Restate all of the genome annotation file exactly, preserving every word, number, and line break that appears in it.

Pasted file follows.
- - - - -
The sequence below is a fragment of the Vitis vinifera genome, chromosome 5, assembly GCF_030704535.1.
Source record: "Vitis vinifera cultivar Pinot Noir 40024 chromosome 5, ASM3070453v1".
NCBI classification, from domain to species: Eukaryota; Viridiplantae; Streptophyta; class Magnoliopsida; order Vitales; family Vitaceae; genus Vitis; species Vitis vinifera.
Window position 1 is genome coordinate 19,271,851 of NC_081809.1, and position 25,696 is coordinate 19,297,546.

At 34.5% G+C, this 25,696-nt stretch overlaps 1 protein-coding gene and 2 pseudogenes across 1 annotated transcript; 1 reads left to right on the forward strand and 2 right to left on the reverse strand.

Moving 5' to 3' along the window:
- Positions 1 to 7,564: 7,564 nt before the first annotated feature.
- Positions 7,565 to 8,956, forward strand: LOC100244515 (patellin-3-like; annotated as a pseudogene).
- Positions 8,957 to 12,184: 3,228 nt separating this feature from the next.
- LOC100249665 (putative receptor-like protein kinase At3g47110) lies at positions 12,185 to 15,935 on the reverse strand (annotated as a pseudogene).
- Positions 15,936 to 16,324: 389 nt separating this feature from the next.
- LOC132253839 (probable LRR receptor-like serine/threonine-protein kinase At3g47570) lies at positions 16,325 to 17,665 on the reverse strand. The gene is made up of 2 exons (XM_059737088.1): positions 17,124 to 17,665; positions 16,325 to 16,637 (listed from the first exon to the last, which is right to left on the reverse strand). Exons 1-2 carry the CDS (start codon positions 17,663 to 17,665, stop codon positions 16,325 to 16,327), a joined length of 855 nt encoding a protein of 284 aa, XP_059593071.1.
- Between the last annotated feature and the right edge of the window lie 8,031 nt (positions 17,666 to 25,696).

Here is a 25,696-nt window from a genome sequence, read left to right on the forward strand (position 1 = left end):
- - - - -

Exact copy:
The sequence below is a fragment of the Vitis vinifera genome, chromosome 5, assembly GCF_030704535.1.
Source record: "Vitis vinifera cultivar Pinot Noir 40024 chromosome 5, ASM3070453v1".
NCBI classification, from domain to species: Eukaryota; Viridiplantae; Streptophyta; class Magnoliopsida; order Vitales; family Vitaceae; genus Vitis; species Vitis vinifera.
Window position 1 is genome coordinate 19,271,851 of NC_081809.1, and position 25,696 is coordinate 19,297,546.

At 34.5% G+C, this 25,696-nt stretch overlaps 1 protein-coding gene and 2 pseudogenes across 1 annotated transcript; 1 reads left to right on the forward strand and 2 right to left on the reverse strand.

Moving 5' to 3' along the window:
- Positions 1 to 7,564: 7,564 nt before the first annotated feature.
- Positions 7,565 to 8,956, forward strand: LOC100244515 (patellin-3-like; annotated as a pseudogene).
- Positions 8,957 to 12,184: 3,228 nt separating this feature from the next.
- LOC100249665 (putative receptor-like protein kinase At3g47110) lies at positions 12,185 to 15,935 on the reverse strand (annotated as a pseudogene).
- Positions 15,936 to 16,324: 389 nt separating this feature from the next.
- LOC132253839 (probable LRR receptor-like serine/threonine-protein kinase At3g47570) lies at positions 16,325 to 17,665 on the reverse strand. The gene is made up of 2 exons (XM_059737088.1): positions 17,124 to 17,665; positions 16,325 to 16,637 (listed from the first exon to the last, which is right to left on the reverse strand). Exons 1-2 carry the CDS (start codon positions 17,663 to 17,665, stop codon positions 16,325 to 16,327), a joined length of 855 nt encoding a protein of 284 aa, XP_059593071.1.
- Between the last annotated feature and the right edge of the window lie 8,031 nt (positions 17,666 to 25,696).

Here is a 25,696-nt window from a genome sequence, read left to right on the forward strand (position 1 = left end):